As is well documented in Californian history, the Chinese were subject to horrible conditions in California. “Chinese miners
worked and reworked the least productive diggings for meager wages and lived in miserable conditions under the surveillance of
contract holder’s agents. Because their agreements included repaying contractors for food and board, their debts usually became
larger, not smaller” […] “They also became prime targets for the hostility of white miners who denounced the similarities between
contract labor and racial slavery, accused the Chinese of gambling and various ‘Oriental’ vices, and deplored conditions in the
‘Chinatowns’ in which the Chinese congregated.” Ultimately, however, the root of the white miner’s animosity towards the
Chinese was the economic competition. The major complaints about the Chinese workers really started when they left the lower
jobs for gold-mining jobs, which was direct competition with the white miners.
All in all, treatment of Hispanic, Indian, and Chinese workers in the time of the Gold Rush was horrible. While many times on
the surface there seemed to be racist reasoning, oftentimes the animosity stemmed from economic competition.
Jack Apablasa
The first people to feel the hype of the gold fever were the residents of the East Coast. For these
residents it was fairly easy and accessible for them to travel by sea to California as they had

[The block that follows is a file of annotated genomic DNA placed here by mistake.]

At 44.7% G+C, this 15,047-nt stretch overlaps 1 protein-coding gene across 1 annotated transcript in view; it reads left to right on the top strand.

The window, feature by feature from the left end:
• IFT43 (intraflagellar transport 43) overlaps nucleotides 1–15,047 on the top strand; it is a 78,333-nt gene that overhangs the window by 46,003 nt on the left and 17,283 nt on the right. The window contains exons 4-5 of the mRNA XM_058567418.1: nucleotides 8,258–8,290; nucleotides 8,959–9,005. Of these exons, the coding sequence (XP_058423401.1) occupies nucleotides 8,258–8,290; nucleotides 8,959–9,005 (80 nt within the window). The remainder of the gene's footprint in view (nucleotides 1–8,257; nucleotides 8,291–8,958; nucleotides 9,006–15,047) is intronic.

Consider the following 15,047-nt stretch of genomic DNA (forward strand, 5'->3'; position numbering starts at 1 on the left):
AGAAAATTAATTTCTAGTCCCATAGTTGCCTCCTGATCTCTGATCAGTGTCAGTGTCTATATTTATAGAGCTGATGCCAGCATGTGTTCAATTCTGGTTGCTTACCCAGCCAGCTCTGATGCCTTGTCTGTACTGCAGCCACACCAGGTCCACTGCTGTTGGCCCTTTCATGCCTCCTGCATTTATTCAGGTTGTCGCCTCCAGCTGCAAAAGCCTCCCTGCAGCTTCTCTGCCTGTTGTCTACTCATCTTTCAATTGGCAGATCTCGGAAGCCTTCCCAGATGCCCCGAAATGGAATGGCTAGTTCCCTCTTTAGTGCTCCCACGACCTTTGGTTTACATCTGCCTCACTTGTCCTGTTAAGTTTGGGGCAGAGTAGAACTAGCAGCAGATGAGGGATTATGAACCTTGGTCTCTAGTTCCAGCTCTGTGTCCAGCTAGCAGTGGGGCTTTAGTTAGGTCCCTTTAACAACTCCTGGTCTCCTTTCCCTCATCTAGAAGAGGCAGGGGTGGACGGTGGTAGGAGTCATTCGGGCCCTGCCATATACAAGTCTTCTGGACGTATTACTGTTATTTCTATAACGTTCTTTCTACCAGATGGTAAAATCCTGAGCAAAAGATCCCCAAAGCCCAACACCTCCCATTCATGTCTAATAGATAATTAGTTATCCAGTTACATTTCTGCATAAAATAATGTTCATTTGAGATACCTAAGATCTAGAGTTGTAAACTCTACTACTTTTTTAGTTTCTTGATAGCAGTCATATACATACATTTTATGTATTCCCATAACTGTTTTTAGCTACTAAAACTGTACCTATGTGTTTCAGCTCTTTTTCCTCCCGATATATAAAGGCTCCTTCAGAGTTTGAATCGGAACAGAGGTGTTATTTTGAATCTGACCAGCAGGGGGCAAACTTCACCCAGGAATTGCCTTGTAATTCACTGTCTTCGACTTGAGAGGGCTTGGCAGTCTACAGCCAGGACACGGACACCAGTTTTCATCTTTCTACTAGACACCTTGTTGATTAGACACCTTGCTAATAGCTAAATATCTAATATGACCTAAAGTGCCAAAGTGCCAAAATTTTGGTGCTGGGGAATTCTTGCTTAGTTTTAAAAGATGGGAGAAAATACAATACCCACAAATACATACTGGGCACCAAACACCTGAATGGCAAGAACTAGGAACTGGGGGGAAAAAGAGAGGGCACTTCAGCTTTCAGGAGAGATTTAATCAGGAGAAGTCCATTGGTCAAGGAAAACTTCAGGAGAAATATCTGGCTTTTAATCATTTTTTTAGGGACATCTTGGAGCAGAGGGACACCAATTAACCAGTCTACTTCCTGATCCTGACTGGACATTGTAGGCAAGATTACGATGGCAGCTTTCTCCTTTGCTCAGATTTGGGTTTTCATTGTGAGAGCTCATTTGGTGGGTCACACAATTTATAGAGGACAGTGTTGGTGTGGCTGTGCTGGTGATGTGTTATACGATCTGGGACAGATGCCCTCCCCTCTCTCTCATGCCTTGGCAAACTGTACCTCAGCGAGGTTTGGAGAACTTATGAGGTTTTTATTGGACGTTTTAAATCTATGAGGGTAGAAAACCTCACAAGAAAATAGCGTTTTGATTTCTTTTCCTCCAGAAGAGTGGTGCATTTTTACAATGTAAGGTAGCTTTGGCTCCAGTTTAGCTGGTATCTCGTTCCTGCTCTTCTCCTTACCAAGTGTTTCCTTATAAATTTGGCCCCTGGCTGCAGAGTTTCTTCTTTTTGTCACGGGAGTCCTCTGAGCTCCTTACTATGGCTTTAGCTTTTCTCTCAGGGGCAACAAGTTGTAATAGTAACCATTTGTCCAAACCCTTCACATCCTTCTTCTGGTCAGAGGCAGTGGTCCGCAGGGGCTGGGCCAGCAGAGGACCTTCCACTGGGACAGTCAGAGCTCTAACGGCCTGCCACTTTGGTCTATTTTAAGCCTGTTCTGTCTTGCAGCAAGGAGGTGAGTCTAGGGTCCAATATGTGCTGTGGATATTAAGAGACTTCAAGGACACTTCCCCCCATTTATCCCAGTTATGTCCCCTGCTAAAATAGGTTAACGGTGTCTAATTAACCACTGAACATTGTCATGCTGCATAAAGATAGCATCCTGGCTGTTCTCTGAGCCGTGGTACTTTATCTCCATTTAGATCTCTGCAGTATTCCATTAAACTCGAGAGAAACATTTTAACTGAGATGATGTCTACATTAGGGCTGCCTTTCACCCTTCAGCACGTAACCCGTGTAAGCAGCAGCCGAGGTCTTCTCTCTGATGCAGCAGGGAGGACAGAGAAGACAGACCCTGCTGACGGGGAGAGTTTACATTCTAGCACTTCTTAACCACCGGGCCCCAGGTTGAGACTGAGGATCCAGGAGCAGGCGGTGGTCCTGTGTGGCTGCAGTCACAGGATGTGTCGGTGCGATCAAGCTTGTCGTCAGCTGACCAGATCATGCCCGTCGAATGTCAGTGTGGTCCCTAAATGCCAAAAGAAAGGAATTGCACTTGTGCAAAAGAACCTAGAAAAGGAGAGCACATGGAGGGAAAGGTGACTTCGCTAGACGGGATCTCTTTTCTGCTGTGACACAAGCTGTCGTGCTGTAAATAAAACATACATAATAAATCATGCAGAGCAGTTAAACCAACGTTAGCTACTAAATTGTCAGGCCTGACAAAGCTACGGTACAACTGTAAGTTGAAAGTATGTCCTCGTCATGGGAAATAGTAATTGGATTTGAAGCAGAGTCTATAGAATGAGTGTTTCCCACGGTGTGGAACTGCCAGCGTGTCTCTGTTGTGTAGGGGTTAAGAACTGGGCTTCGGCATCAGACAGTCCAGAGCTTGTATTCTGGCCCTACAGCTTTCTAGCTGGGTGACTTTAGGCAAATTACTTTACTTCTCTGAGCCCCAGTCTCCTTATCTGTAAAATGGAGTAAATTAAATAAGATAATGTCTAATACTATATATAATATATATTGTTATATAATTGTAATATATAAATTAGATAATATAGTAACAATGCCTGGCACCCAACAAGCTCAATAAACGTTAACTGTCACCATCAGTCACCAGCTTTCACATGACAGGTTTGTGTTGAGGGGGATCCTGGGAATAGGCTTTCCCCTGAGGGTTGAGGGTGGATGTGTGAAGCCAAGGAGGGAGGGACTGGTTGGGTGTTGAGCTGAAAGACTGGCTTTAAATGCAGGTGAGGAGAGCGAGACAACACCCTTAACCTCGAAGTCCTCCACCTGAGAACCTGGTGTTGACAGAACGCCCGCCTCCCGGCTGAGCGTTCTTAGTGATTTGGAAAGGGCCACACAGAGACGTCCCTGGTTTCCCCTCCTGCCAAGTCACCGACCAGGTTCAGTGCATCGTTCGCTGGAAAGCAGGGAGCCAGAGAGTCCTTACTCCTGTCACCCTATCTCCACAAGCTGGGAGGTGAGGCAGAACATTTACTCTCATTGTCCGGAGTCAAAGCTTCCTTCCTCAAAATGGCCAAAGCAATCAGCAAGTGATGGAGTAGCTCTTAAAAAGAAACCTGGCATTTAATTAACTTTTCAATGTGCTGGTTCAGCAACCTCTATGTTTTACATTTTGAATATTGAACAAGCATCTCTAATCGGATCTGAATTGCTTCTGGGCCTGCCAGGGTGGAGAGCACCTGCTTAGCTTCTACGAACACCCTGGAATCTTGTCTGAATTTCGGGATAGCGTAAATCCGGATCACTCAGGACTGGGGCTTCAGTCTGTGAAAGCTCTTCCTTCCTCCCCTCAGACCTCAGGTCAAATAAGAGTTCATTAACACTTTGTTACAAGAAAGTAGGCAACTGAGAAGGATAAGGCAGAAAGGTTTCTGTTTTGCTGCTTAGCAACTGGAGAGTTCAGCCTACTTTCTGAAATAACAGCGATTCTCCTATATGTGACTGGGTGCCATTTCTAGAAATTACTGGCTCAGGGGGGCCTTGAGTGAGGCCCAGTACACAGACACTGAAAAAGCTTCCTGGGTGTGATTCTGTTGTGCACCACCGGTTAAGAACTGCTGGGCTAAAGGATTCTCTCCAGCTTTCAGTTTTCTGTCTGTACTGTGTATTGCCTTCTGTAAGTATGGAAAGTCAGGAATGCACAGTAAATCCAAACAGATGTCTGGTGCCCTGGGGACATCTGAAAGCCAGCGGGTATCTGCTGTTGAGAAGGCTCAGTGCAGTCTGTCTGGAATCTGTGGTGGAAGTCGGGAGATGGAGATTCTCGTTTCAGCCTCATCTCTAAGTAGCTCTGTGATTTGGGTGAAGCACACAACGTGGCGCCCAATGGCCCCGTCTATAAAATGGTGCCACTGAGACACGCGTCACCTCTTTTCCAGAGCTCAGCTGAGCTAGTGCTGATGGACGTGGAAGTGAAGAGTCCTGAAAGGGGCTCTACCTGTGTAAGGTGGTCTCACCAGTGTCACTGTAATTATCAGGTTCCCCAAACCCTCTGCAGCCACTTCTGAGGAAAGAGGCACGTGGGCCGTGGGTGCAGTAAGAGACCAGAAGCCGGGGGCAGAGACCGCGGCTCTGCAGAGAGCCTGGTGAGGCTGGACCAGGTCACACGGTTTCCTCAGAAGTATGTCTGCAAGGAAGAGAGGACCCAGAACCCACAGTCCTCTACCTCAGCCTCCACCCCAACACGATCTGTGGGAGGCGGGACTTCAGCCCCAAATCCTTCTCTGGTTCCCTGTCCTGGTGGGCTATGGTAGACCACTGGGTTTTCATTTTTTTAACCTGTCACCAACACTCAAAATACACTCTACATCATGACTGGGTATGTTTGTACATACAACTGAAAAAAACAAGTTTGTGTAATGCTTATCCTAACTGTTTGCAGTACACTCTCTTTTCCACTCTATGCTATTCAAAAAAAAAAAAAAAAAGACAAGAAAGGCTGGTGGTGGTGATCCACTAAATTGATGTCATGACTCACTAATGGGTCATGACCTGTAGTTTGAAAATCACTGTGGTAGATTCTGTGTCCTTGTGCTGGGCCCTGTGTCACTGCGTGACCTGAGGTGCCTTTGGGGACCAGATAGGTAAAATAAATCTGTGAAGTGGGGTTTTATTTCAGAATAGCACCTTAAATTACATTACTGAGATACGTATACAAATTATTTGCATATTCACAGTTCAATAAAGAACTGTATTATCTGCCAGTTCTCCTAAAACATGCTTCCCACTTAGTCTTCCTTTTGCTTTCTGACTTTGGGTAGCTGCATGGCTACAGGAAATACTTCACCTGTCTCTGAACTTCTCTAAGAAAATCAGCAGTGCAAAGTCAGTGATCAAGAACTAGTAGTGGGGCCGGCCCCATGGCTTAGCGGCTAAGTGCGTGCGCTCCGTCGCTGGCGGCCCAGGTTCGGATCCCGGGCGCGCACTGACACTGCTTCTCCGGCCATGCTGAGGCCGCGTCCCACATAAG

experience in sailing, they had predetermined departure points, they a vast understanding of different
routes, and they had ships at the ready.
Most adventures looking to travel to California traveled by sea. The two passages that were most
traveled was the Panama passage and Cape Horn passage. Of the two passages the favored one by
California gold-seekers was the Panama passage because it was more promising, as it “theoretically”
was the safest and fastest way to California compared to the Cape Horn passage. The Cape Horn
passage on the other hand, was a time commitment the journey through this route was a five-month
endeavor that was a “17,000-mile” (171) trip.
Besides time, the Cape Horn route travelers faced other problems like: seasickness, boredom from the
extremely long hours at sea, spoiled food and stagnant water, misery from being confined in closed